What ethnic differences have been found in regard to eating disorders?
- Anorexia used to be 8 x greater among whites than among women of colour in the USA
- differences in bulimia does not seem so great
- the relationship between BMI and body dissatisfaction differs across ethnicity (whites are more dissatisfied)
- socioeconomic status is also important - more upper & middle class people have eating disorders
How do personality factors influence the development of eating disorders?
- perfectionistic, shy, and compliant personality styles tend to predict the onset of eating disorders
- perfectionism can be self-oriented, other-oriented or socially-oriented: people with anorexia had higher levels of self & other oriented perfectionism than those without anorexia
*body dissatisfaction, poor interoceptive awareness (the extent people can distinguish different biological states of their bodies), propensity to experience negative emotions
How do family characteristics influence the development of eating disorders?
- High levels of family conflict, which is related to perception of family discord by the person with the eating disorder
- it is not known if childhood sexual assault plays a role in the development of eating disorders
What are the major treatments for people with eating disorders?
- Hospitalisation (intravenous feeding)
- Medications: antidepressants (prozac)
- Psychological therapies
What are the major medication
treatments for people with eating disorders?
*antidepressant medications, particularly prozac is used to treat eating disorders
*Prozac has been shown as superior to placebo in reducing binge eating and vomiting
however people with bulimia often drop out of medication treatment (1/3 before the end of 8 week treatment programs) due to side effects of medication
*when antidepressant medications are withdrawn, relapse often occurs
*some anti-obesity drugs have been helpful at reducing binge eating behaviours
What are the major psychological treatments for people with anorexia nervosa?
Therapy for anorexia nervosa is two-tiered
*immediate goal is weight gain to avoid medical complications and possible death
*Hospital treatment is normally imperative
*operant conditioning behavioural therapy programs (reinforcement for weight gain) have been somewhat successful in the short term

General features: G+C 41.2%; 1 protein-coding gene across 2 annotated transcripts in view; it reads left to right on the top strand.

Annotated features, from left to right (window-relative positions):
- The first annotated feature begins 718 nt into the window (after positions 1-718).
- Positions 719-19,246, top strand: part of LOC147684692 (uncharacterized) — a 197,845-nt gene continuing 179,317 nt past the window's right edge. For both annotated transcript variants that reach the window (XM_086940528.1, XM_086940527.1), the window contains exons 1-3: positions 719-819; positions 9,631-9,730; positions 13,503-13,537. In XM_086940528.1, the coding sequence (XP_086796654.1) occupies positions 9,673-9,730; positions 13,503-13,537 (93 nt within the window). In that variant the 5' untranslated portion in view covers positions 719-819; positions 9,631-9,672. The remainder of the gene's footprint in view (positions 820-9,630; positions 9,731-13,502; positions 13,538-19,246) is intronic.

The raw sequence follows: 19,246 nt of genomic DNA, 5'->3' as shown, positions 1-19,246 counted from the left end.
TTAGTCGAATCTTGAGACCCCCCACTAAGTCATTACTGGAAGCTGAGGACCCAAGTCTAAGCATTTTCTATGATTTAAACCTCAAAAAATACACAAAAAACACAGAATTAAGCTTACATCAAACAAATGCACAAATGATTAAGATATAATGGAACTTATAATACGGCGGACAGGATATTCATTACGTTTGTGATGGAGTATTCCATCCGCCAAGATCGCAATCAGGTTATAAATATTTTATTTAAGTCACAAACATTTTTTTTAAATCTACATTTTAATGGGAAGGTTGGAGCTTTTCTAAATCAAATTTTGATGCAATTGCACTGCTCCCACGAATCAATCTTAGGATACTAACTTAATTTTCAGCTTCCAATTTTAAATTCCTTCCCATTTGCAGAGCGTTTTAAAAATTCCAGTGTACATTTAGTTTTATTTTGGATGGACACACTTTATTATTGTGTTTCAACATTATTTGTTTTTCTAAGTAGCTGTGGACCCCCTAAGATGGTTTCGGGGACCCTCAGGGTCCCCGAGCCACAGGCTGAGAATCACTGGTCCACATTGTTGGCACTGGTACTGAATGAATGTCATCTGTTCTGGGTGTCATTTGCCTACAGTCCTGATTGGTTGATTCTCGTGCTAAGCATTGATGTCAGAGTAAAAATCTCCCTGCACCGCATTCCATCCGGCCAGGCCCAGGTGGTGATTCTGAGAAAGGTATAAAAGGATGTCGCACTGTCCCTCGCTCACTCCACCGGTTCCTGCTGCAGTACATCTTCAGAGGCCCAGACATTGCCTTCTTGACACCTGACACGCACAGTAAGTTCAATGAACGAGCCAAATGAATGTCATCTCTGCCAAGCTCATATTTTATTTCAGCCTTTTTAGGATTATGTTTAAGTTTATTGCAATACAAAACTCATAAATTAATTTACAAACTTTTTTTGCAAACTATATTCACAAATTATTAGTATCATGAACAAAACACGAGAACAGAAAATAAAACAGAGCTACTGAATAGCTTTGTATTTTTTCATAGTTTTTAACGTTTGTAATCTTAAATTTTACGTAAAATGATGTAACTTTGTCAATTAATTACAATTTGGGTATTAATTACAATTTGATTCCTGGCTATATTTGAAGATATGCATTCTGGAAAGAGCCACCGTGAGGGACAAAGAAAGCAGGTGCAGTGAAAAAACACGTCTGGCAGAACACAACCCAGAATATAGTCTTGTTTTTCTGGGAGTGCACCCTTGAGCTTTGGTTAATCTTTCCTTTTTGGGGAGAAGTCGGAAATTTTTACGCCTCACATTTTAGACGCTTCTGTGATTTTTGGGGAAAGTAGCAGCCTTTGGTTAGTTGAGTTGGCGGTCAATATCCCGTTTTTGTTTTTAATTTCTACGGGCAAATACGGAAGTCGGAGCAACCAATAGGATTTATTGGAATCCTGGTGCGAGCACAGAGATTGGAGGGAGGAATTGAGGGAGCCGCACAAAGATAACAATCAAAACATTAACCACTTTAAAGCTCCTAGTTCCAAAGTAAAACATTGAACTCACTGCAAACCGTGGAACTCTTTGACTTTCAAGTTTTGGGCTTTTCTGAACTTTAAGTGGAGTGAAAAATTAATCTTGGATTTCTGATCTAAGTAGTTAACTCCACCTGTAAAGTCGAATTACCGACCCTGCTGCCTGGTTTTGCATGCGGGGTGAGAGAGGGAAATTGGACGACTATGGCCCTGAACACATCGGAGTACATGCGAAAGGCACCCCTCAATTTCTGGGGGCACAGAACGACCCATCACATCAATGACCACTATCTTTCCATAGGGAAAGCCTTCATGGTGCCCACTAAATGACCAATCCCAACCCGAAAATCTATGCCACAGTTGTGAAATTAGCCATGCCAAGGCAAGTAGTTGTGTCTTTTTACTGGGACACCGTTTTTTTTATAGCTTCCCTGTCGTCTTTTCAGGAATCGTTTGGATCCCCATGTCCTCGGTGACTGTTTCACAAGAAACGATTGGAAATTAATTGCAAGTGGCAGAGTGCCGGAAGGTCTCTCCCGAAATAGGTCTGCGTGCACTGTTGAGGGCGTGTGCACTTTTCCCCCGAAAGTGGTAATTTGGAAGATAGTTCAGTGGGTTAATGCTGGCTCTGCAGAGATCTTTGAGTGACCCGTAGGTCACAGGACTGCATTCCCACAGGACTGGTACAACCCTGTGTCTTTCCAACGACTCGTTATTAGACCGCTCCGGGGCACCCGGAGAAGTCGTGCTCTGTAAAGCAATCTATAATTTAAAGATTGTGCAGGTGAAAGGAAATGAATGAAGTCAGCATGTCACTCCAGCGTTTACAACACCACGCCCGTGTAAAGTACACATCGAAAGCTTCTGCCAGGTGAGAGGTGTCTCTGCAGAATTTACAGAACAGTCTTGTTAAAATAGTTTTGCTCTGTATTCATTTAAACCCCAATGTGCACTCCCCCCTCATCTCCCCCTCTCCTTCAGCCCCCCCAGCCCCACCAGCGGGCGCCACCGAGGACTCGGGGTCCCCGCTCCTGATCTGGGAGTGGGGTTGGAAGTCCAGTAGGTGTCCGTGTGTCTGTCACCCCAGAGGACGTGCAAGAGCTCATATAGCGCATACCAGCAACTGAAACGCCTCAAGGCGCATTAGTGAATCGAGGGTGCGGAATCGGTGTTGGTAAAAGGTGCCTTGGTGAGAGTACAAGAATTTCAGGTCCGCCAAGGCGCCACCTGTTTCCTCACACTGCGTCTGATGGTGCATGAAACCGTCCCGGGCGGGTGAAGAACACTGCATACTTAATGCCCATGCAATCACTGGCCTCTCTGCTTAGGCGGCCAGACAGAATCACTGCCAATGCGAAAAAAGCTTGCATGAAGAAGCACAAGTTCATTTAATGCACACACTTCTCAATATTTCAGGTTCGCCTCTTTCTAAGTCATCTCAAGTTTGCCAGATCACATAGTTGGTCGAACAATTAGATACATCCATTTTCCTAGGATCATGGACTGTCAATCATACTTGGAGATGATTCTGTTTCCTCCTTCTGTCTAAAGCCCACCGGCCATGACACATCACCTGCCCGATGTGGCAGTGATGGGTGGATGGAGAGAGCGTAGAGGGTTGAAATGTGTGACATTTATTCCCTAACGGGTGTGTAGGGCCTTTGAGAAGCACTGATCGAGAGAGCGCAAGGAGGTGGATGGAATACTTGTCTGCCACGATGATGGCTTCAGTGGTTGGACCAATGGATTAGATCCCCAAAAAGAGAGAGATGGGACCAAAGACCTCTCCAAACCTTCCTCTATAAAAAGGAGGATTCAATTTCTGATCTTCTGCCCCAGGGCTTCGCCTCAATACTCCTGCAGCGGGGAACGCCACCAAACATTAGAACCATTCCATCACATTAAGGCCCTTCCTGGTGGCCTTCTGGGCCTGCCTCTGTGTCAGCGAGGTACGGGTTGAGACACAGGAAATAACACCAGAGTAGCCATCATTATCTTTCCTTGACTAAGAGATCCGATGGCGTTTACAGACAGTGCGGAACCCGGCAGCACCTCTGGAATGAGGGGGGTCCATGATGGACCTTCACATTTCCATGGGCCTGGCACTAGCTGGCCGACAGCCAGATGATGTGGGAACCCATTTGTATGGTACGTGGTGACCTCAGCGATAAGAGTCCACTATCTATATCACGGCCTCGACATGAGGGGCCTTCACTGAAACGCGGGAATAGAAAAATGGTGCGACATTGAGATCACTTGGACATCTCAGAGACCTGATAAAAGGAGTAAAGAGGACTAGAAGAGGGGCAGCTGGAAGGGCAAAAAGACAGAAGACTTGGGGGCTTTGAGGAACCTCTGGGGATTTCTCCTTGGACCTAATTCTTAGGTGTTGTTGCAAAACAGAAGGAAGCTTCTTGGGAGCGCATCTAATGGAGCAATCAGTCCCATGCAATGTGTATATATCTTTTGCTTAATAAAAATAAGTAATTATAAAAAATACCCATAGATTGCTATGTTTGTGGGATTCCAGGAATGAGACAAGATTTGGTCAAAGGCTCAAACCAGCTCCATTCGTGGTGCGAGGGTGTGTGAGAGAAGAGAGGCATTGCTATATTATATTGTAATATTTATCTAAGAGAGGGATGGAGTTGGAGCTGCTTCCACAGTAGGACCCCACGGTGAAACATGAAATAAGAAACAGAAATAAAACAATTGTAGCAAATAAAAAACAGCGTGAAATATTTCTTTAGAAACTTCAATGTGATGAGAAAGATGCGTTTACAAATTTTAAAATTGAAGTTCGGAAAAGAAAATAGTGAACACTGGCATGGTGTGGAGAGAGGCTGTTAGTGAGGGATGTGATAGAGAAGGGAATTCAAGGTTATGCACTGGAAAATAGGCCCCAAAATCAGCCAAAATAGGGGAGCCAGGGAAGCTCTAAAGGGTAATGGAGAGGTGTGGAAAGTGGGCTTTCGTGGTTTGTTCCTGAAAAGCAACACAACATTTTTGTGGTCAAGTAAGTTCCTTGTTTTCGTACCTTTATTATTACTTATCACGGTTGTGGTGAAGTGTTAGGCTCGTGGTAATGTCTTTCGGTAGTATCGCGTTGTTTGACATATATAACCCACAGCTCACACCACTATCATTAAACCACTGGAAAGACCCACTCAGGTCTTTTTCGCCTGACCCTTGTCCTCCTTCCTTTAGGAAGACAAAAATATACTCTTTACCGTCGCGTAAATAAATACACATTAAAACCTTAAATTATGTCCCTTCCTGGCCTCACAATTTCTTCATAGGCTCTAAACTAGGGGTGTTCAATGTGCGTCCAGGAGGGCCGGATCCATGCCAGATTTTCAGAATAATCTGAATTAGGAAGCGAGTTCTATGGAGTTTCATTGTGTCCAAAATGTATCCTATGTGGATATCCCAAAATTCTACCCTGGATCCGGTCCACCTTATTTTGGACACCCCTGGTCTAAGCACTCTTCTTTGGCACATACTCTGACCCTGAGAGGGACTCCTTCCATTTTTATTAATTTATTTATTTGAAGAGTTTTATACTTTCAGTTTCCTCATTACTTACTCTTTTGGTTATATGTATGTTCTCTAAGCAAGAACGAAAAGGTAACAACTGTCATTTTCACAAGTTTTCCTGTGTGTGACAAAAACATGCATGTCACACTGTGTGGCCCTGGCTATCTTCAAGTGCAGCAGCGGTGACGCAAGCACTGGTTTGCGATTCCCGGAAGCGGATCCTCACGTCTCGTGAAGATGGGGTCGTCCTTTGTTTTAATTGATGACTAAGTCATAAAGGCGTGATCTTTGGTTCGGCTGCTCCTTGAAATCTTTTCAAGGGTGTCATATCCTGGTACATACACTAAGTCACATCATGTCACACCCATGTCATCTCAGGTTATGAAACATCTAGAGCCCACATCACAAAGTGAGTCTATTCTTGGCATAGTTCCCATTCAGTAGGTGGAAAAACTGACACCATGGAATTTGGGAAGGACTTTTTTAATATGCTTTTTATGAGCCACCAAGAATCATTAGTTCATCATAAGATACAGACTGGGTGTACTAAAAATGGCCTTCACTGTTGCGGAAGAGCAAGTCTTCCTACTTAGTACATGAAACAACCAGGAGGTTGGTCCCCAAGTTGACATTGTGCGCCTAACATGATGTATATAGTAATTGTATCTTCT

*2nd goal is long-term maintenance of weight gain - this is harder to achieve
CBT can improve anorexia symptoms up to a year after treatment
*family therapy is principle form of psychological treatment for anorexia:
-change the patient role of the person with anorexia
-redefining the eating problem as interpersonal
-preventing the parents from using their child’s anorexia as a means of avoiding conflict
What are the major psychological treatments for people with bulimia nervosa?
CBT is the best validated & current standard treatment of bulimia nervosa
- people are encouraged to question societies standard for physical attractiveness
- they must uncover and change beliefs that encourage them to starve themselves to avoid being overweight
- they need to learn that they can achieve a normal body weight without severe dieting & that unrealistic restriction of food can trigger a binge
- and that one bite of high calorie food is not a disaster - altering all-or-nothing thinking to help them eat more moderately
- assertiveness skills are also taught
- Overall goal is to develop normal eating patterns without binging and purging
- CBT is quite promising in its outcomes
What are the major psychological treatments for people with binge eating disorder?
CBT appears to have some success as a treatment for binge eating disorder
What are the major programs aimed to prevent the development of eating disorders?
- Psychoeducational approaches
education to prevent the development
- De-emphasising sociocultural influences
teaching to resist or reject sociocultural pressures to be thin
- Risk factor approach
identifying those with known risk factors and intervening to alter these factors